Not that you or I have ever done that – slumped on the couch, stood up, clicked on the TV, and engrossed in an entire season of “American.” Netflix has mastered the art of prompting us – I mean, prompting people – to binge on its streaming content. Nick Edouard, co-founder and president of LookBookHQ, said: “Our marketers are like Netflix, attracting potential customers so they can overheat.” He made this Color Correction in his presentation “Never Waste Time: How Smart Content Experiences Can Facilitate the Buyer’s Journey” at the Smart Content Conference. What does Nick mean by “never waste a click”? What he means is, don’t spend all your energy on getting people to click through to a single (“dead”) content asset. Instead, the focus is on keeping people engaged post-click and even engaging them.

 

Typical Marketing Approach: Single Asset Content Color Correction

Marketers are great at creating content that’s “once and for all,” or as Nick puts it, “once and for all.” We created an item that draped a single content asset (whitepaper, presentation, etc.) and wanted people to click on our item and give us their contact information. Convert! Score! We hand over content assets. That’s it. This approach has several disadvantages: Content is often a useless asset. Where Color Correction someone go after the conversion? The content looks the same for everyone who clicks. There is nothing personal about the experience. Engagement with content cannot be measured – you don’t know if prospects see it. While “one-and-done” content might get you the contact information you want to kick off your lead nurturing process, it wastes a bigger chance of giving your leads (and your business) more rewards per click. Also, B2B leads rarely lead to sales. Forrester analyst Lori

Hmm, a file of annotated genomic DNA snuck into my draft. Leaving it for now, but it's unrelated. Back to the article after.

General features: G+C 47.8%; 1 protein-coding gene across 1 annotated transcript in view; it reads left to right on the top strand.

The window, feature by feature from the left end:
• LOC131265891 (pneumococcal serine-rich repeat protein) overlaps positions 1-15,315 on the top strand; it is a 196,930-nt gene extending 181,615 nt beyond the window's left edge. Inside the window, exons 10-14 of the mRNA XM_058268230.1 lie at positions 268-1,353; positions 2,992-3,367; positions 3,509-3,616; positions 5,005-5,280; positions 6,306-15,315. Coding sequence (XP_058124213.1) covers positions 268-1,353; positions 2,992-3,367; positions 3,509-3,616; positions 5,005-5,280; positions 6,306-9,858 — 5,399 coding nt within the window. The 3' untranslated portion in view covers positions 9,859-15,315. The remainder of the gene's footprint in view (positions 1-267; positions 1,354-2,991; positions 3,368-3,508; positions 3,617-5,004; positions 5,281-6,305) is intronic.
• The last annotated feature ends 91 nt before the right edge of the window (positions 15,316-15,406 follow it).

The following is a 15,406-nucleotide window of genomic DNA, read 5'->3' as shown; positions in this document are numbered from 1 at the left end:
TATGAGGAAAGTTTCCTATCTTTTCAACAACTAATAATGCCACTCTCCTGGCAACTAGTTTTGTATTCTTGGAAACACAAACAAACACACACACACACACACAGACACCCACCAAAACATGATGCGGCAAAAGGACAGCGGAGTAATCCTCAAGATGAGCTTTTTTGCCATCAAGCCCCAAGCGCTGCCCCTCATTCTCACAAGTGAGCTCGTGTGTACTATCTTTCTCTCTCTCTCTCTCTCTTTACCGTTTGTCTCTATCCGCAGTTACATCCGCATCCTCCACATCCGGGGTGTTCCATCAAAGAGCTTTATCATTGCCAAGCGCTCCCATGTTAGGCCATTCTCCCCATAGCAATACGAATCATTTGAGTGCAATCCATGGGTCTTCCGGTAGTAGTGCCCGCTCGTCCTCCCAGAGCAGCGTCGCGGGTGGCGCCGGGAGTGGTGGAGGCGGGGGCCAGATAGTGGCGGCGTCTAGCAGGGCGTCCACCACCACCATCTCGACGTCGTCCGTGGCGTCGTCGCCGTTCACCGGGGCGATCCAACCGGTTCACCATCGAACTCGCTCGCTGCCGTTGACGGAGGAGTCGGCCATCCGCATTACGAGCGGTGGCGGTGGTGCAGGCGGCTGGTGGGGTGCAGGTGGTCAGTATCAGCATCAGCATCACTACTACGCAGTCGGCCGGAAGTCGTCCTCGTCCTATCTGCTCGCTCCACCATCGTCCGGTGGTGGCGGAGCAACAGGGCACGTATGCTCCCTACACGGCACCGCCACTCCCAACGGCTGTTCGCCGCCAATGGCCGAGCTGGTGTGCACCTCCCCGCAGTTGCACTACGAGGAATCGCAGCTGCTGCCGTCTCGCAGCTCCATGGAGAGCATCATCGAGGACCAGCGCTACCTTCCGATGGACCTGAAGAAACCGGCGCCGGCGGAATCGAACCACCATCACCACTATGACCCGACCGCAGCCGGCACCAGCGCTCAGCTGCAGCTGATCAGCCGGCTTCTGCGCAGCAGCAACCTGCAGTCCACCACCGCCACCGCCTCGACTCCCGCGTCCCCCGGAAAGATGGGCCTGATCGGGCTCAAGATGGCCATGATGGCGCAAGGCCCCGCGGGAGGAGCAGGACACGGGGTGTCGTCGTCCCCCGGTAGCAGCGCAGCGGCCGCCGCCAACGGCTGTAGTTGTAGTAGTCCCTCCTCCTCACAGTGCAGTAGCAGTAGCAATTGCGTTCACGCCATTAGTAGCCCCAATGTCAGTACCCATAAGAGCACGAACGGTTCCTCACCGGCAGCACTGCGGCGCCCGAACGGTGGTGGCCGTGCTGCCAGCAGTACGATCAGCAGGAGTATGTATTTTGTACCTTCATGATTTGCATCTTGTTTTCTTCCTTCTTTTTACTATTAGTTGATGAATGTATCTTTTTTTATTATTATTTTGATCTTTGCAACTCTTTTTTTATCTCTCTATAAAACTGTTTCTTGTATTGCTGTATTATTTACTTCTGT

A Smarter Approach: Content-Rich (and Friendly) Color Correction

Color Correction

The In-Session Overeating Experience provides visitors with a selection of relevant content. Just as people binge watch TV shows, they focus on consuming online content when they engage. People don’t have to wait for the marketing team to distribute content every two weeks. They look around, they look around, they never sit down, they look around, they look for answers to their questions. As Nick put it: Marketers need to better adapt to this natural behavior. ESPN got it. They won’t be happy if I just read one thing and disappear. They want to get my attention. During the conference, they are gathering and promoting me more relevant content. They are doing a lot to keep me engaged. The left sidebar lists a set of content assets that people might want to choose from.

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